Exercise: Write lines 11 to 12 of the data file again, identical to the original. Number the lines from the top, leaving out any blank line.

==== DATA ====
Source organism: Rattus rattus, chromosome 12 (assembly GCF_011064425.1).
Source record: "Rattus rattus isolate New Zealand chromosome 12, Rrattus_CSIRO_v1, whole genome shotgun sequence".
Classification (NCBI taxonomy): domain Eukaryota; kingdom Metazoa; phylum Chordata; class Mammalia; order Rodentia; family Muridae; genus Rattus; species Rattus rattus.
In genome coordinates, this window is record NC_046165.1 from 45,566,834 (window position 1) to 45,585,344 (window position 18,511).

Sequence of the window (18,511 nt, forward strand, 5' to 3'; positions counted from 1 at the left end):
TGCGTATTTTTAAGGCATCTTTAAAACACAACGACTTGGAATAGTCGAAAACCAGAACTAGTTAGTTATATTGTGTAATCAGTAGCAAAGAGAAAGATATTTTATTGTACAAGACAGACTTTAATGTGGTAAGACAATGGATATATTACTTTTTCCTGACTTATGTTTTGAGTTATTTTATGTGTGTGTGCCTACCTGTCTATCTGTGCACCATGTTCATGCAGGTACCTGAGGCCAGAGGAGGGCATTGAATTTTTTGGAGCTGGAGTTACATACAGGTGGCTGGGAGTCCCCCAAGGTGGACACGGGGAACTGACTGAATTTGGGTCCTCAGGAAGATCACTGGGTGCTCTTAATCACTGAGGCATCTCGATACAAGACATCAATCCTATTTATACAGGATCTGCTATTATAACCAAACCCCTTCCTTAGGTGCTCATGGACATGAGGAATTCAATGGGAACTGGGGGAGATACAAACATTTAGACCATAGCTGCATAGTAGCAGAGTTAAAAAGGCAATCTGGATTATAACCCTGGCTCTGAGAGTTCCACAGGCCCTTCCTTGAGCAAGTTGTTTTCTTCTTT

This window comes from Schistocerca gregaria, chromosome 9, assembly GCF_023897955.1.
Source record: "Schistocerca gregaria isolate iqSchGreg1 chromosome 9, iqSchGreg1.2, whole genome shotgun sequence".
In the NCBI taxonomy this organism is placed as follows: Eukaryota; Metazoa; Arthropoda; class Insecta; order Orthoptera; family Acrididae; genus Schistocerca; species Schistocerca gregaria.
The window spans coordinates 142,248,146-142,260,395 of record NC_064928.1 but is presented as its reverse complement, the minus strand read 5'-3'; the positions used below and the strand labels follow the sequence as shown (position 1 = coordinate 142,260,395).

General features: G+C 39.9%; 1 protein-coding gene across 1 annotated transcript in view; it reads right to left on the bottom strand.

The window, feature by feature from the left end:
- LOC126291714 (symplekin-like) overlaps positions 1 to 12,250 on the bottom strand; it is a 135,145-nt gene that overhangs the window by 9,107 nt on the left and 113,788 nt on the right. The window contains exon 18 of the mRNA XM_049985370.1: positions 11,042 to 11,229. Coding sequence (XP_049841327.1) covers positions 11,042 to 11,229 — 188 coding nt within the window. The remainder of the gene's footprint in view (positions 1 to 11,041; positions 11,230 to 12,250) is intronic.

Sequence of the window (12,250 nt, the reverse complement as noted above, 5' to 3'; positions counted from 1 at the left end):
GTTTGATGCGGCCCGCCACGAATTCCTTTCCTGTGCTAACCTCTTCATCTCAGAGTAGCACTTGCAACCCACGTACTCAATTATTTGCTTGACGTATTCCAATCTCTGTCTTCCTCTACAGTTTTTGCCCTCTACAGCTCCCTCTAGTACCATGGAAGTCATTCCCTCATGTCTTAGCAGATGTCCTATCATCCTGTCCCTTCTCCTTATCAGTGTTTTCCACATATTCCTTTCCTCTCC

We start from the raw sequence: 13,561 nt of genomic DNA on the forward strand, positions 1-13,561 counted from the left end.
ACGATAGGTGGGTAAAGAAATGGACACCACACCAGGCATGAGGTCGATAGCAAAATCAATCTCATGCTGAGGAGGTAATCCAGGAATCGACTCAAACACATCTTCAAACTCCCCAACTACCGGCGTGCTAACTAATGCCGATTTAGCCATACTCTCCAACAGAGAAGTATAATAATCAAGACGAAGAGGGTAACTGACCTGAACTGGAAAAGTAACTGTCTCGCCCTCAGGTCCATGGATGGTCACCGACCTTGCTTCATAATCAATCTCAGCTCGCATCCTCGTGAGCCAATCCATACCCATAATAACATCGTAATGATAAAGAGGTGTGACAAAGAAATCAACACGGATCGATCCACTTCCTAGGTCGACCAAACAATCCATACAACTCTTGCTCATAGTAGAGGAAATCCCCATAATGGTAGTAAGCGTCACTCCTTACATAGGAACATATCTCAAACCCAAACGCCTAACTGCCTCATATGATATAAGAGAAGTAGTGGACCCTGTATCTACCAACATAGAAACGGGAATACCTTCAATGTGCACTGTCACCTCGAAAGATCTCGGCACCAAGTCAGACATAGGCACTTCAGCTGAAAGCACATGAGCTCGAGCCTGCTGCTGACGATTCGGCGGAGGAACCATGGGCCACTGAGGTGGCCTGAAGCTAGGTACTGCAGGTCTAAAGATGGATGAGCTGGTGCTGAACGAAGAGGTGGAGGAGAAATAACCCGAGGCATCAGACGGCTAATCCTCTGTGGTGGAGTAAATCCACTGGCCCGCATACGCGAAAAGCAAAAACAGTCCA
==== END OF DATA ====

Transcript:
General features: G+C 39.9%; 1 protein-coding gene across 1 annotated transcript in view; it reads right to left on the bottom strand.

The window, feature by feature from the left end: